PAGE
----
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December 21, 2015

Newest Montgomery County magistrate is Pennsylvania's youngest sitting judge

Greg Scott, 28, dons the robes as a district justice for the first time on Monday

Politics Judicial
12212015_greg_scott_judge Photo courtesy/Greg Scott

In 2015, District Judge Greg Scott of Norristown, Montgomery County became the state's youngest sitting judge.

On Monday morning, Pennsylvania's youngest sitting judge was sworn into office.

And no one's more excited about it than Greg Scott, the Norristown native who will take the bench – at the age of 28 – as magisterial district judge in the 38th Judicial District of the Commonwealth of Pennsylvania. 

In fact, Scott said, his election victory didn't feel real until recently – when his judicial robes arrived in the mail. 

"That was a moment for me," he said. "It really hit me that 'Hey, I'm about to be sworn in as a judge.'" 

"I really just want to be able to keep things fair and let people have their voices heard." – Greg Scott, 28 

During an interview Thursday, Scott said he's excited to become district justice in a community where he has lived his entire life. The 38th district, he said, comprises about 20 blocks, stretching from "where I grew up to where my home is now." 

"I'll know all these people," he joked. "This is going to be a very unique situation." 

Still a millennial, Scott said he understands that some might question his experience. But his youth, Scott is quick to point out, doesn't mean a lack of experience. 

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"You shouldn't box somebody in because of their age," he said. "I'm one of those people that, when I get interested in something, I dig in deep." 

Since a young age, Scott's been involved in the community, serving as Norristown’s first Junior Borough Councilman, and volunteering with the Norristown Fire Department and then as emergency medical technician with the Plymouth Community Ambulance Association. He's currently an active member of the Fairmount Engine Company.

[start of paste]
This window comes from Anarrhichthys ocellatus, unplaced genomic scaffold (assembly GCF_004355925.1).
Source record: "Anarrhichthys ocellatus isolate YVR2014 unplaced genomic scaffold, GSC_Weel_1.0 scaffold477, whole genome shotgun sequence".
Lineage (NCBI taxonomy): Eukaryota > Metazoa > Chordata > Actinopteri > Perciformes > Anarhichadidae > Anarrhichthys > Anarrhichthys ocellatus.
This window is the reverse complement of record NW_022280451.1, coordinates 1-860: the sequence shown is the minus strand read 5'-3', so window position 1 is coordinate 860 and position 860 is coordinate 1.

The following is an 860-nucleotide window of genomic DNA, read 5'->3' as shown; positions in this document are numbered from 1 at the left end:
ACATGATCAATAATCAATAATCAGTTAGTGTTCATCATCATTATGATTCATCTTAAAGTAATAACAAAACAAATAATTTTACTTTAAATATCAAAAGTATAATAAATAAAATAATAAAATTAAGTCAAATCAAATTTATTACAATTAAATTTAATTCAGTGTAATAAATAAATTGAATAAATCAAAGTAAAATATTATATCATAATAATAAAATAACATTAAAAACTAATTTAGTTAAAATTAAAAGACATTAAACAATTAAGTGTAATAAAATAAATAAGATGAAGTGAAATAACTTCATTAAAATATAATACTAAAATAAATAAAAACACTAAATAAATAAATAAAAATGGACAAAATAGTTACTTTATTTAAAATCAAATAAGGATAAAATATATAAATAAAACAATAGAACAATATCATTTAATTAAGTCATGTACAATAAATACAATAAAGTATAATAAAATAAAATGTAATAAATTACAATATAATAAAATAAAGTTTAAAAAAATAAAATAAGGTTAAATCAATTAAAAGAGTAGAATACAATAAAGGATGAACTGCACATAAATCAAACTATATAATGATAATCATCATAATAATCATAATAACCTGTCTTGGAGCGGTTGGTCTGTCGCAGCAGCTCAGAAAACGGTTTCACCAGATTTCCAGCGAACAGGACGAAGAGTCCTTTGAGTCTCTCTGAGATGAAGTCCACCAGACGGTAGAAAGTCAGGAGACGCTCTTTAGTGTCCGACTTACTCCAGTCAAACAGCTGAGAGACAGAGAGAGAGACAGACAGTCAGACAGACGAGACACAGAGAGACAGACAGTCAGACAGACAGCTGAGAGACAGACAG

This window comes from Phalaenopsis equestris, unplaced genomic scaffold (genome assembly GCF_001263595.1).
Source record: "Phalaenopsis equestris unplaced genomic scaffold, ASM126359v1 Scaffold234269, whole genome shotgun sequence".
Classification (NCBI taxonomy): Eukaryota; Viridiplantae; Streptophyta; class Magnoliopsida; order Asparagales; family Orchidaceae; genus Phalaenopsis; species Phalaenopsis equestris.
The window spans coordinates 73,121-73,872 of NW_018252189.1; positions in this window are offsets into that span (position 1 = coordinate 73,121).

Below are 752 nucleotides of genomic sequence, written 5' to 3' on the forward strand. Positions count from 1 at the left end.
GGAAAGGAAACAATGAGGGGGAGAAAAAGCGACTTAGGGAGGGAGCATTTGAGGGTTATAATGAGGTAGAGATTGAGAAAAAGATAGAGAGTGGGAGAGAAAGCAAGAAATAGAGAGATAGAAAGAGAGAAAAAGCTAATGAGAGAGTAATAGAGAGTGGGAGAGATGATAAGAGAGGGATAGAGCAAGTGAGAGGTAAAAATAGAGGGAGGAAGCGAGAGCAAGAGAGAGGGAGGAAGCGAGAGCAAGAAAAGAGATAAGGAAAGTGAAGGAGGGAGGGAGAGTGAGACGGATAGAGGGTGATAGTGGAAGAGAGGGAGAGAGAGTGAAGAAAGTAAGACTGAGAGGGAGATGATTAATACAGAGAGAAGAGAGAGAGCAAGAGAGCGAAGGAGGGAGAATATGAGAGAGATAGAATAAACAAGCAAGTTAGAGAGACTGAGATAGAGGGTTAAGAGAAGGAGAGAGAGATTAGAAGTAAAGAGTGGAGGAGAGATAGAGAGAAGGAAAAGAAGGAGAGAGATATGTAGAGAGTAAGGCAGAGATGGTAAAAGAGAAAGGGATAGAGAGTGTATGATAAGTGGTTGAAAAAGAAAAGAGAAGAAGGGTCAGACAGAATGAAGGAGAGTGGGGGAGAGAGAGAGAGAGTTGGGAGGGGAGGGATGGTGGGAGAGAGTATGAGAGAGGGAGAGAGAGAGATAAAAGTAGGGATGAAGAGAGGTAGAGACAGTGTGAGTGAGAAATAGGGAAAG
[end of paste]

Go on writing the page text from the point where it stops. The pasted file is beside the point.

At the age of 11, Scott said he wrote a letter to President Bill Clinton asking about healthcare issues, for his mother. Later, on a visit to Philadelphia, Clinton made a point to meet Scott. They discussed politics over a meal. 

"I still have the napkin from that dinner," he said.

Not long after, Clinton even visited his classmates at Norristown High School, Scott said.

Those encounters with politics and seeing how elected officials perform community service left an imprint on him that he's carried since his youth, Scott said

And, when he takes the bench, Scott said, he hopes to carry that love of community service through his role as a judge. 

"I really just want to be able to keep things fair and let people have their voices heard," said Scott. 

Scott's no stranger to the county legal system, serving as an intern in the Montgomery County Court of Common Pleas and as a clerk to a magisterial district judge. 

In his experiences, Scott said, he observed a district judge who treated the position like a part-time job, and only came into court one day a week. Scott will treat the position differently, he said. 

"For me, this will be a full-time job," Scott said. "And, if you look at my career choices, you'll see it has all been connected to helping people." 

As a district justice, Scott will preside over preliminary hearings and handle summary offenses, small civil claims (mostly cases disputing sums up to $12,000) and police ticketing disputes. 

One particular judicial task really interests Scott.

"I'm really excited to be able to perform weddings," he said. 

Contrary to his opponents' claims during the campaign that the judgeship would just be a "stepping stone" for Scott as he builds a career in politics, the millennial has no current aspirations beyond district judge. 

Instead, he said, he's looking forward to taking on the job and working to support the people of his district. 

"I'm a man of faith, and I feel like I'm supposed to be doing this right now," said Scott. "I'm going to be doing this for the next six years and, hopefully, I'll get re-elected and do it again for another six years."